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Where did Peacock’s best movies go? Movies leaving and if you should should keep your subscription

Updated: Jul 29, 2020

Where did Peacock's Best Movies Go? Movies Leaving and if You Should Keep Your Subscription

Summary (Read less, watch more)

  • NBCUniversal's new streaming service, Peacock, is already losing many of its notable titles after launching only a few short weeks ago. Some films are heading to other services while others are disappearing entirely for the time being.

  • Considering this, we offer insight into whether you should keep or cancel your Peacock subscription. We believe the most critical factor is how bothered you are by ads.


Only a few weeks after launch Peacock loses major titles

If NBCUniversal were to relaunch Peacock TV with only the content streaming today, the promotional video would look nearly unrecognizable. This is because over the last couple of weeks Peacock has removed most of their most relevant content.

If it was Spielberg's practical Dinosaurs (Jurassic Park) or Keanu Reeves' CGI enhanced stunt work (The Matrix) that persuaded you to subscribe, you are surely disappointed.

Below is a full list of the titles that have left the service and, when applicable, where you can find them now:

  • Evan Almighty

  • Fast & Furious

  • Dead Silence

  • In Good Company

  • The Pirates Who Don't Do Anything Wrong

  • The Story of Us

  • All That Heaven Allows

  • Creature From the Black Lagoon

  • Frailty

  • Idlewild

  • Joe

  • The Blair Witch Project

  • Blair Witch 2

  • Blood Ties

  • Cesar Chavez

  • Children of Men

  • Drive Angry

  • Jonah Hex

  • Jurassic Park (Now on Netflix)

  • The Lost World: Jurassic Park: (Now on Netflix)

  • Jurassic Park III (Now on Netflix)

  • Parenthood

  • Shrek

  • Spawn

  • The Matrix

  • The Matrix Reloaded

  • The Matrix Revolutions

  • The Mummy

  • The Mummy Returns


Where did they go?

The streaming landscape is marked by films continually coming and going, which makes this news mostly unsurprising. For example, The Blair Witch Project is a Lionsgate property, and Warner Media owns The Matrix franchise. Most of these titles are likely to appear on another service sooner or later (fingers crossed The Matrix lands on HBO Max soon.)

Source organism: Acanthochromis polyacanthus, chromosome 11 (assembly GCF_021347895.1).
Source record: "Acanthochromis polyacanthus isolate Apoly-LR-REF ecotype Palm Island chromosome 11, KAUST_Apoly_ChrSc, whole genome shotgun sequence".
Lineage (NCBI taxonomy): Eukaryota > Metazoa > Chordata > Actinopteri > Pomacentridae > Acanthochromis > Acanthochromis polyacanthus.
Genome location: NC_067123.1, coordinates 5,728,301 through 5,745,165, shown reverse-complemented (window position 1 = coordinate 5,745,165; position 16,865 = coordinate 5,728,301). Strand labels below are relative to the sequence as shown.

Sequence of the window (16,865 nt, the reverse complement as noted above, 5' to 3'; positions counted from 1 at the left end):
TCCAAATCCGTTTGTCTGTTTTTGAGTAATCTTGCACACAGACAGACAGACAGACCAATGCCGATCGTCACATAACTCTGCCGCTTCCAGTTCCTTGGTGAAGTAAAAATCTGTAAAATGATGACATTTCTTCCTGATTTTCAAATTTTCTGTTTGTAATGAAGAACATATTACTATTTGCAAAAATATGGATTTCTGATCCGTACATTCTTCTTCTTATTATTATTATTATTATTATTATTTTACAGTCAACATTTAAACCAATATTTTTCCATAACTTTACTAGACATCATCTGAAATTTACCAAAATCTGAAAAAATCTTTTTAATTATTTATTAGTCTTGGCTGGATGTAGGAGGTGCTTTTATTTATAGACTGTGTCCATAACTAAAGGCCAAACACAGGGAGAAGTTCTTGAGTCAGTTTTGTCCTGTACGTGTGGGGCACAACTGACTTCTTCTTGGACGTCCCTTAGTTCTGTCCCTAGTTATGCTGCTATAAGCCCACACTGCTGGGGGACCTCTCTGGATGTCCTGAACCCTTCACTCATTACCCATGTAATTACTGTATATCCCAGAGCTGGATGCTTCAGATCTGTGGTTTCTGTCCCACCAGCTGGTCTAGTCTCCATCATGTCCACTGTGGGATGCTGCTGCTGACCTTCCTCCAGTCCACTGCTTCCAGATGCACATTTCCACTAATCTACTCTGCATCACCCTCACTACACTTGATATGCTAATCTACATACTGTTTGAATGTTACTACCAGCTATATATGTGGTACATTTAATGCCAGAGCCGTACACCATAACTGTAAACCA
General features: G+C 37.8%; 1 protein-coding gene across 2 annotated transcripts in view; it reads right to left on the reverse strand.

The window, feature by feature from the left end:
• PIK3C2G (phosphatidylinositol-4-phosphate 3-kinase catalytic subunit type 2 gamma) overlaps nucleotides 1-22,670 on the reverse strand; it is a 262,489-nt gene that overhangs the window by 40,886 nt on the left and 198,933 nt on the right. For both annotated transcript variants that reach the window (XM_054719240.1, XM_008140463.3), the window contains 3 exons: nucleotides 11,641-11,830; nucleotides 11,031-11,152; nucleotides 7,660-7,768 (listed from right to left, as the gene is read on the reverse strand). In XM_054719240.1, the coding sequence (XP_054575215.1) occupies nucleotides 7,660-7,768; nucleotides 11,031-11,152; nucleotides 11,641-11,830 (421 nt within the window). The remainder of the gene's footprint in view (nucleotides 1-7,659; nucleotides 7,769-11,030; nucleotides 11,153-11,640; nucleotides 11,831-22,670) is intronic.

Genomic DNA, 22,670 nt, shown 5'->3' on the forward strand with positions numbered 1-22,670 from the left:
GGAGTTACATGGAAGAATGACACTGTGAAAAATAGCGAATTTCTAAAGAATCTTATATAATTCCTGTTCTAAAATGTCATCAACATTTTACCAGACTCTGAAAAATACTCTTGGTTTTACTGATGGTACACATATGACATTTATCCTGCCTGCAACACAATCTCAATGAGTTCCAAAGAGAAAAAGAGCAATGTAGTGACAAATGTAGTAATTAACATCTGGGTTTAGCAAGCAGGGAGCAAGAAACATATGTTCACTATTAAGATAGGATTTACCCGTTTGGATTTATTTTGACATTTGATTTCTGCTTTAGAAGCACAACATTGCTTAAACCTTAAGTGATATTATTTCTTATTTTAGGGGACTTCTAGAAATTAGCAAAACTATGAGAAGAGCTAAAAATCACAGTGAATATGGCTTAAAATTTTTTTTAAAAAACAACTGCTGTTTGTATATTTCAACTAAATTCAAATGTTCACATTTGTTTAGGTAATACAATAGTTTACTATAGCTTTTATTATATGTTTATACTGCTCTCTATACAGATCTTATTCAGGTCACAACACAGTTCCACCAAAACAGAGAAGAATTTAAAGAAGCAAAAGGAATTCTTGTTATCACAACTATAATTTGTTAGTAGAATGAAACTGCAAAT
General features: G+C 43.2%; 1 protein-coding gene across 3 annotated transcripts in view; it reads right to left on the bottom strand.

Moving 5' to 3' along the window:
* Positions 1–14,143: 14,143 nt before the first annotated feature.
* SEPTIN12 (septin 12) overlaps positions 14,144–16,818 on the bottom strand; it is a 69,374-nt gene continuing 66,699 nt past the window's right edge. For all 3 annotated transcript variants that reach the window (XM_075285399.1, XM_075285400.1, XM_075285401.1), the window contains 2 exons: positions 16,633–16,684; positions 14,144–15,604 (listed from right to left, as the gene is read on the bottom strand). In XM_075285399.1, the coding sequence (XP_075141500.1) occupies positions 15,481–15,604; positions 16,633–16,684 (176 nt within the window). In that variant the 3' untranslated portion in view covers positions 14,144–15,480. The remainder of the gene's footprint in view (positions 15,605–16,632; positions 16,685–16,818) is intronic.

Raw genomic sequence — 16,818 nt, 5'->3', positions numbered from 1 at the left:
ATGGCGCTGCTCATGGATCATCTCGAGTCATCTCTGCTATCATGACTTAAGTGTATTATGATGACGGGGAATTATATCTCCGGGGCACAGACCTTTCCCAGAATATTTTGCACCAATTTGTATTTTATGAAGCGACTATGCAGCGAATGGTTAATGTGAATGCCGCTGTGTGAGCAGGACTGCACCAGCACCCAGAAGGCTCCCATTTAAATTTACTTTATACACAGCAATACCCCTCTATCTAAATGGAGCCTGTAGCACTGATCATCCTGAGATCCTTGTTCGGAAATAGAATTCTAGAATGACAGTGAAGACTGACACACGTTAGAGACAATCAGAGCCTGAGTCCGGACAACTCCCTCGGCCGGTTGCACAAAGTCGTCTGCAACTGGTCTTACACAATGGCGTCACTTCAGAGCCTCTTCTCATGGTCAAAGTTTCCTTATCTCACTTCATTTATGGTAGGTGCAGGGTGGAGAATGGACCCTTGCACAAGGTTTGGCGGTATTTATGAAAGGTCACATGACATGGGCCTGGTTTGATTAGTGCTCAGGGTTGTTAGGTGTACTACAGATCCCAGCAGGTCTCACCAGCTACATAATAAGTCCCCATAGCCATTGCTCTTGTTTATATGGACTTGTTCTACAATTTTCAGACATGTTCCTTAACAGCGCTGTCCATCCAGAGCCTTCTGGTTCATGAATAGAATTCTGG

Curiously, not all the films NBCUniversal removed suffer from rights issues. Many of the most popular films leaving are Universal properties, including the Jurassic Park franchise, The Mummy franchise, Children of Men, and several others. This means, theoretically, NBCUniversal should be able to do what they want with their titles, and they may end up back on the service before too long.

The practice of cycling titles on and off a service is known as "windowing" and is utilized by most of the streaming giants as a way of keeping subscribers' attention long term. If there is new content (and a risk of losing current content), every month, subscribers are likely to keep their subscriptions year-round instead of canceling after binging everything in a couple of weeks. For windowing to work with Peacock, however, they need to add new films that are as appealing as the films leaving.


Should you keep paying for Peacock?

It is a good question and will depend entirely on what you enjoy watching and your tolerance for ads. Remember, Peacock is unique when compared to Netflix, Disney Plus, HBO, and the other subscription based streaming services. Peacock has a free tier with roughly two-thirds of its titles available to watch with ads. You only need to pay for Peacock if you enjoy the following:

Peacock Originals (Premium Only): Original films and television including Brave New World, The Capture, Intelligence, Psych 2: Lassie Comes Home, and more.

Our Take: None of Peacock's original content has been exciting. Watch anything that captures your attention but do not keep paying for the service expecting more originals to justify the expense.

A curated collection of movies and TV (Premium Only): Law and Order: SVU, Yellowstone, Forgetting Sarah Marshall, and more.

Our Take: There is no clear method of how Peacock decides to separate its free and premium content. It does appear, however, that most premium content is, in fact, good. Children of Men was locked behind the premium pay wall before it was removed, for example. This might matter, except there are plenty of great movies available for free. The premium content does not sell us on paying more.

Here is the question: Are you okay with advertisements?

The free version of Peacock has some great films. Their classic collection is top-notch with Universal's back catalog of horror films, Hitchcock masterworks, and much more (All Quiet on the Western Front, Frankenstein, Dracula, Vertigo, The Sting, the list goes on and on). They have some fantastic newer films too – Everything from the Bourne trilogy, to Do The Right Thing, to Phantom Thread. It is an impressive collection. And, for us, the idea of an advertisement interrupting Psycho is sacrilegious. We will either pay for Peacock Premium Plus or rent these films elsewhere when we want to watch them.

Here's our recommendation:

Peacock Free: If you don't mind ads and want to enjoy the vast collection of free movies and television, the free version of Peacock is a no brainer.

Peacock Premium ($4.99 per month or $50 per year): This tier is the hardest to justify. Pay for Premium if you are excited about the Peacock originals or want to catch a particular film you know is behind the paywall. Of course, you still must be okay with ads.

Peacock Premium Plus ($9.99 per month or $100 per year): Peacock has an impressive collection of films for the right person. If you see tons of movies and TV you want to binge but would prefer doing it uninterrupted; this tier is for you.

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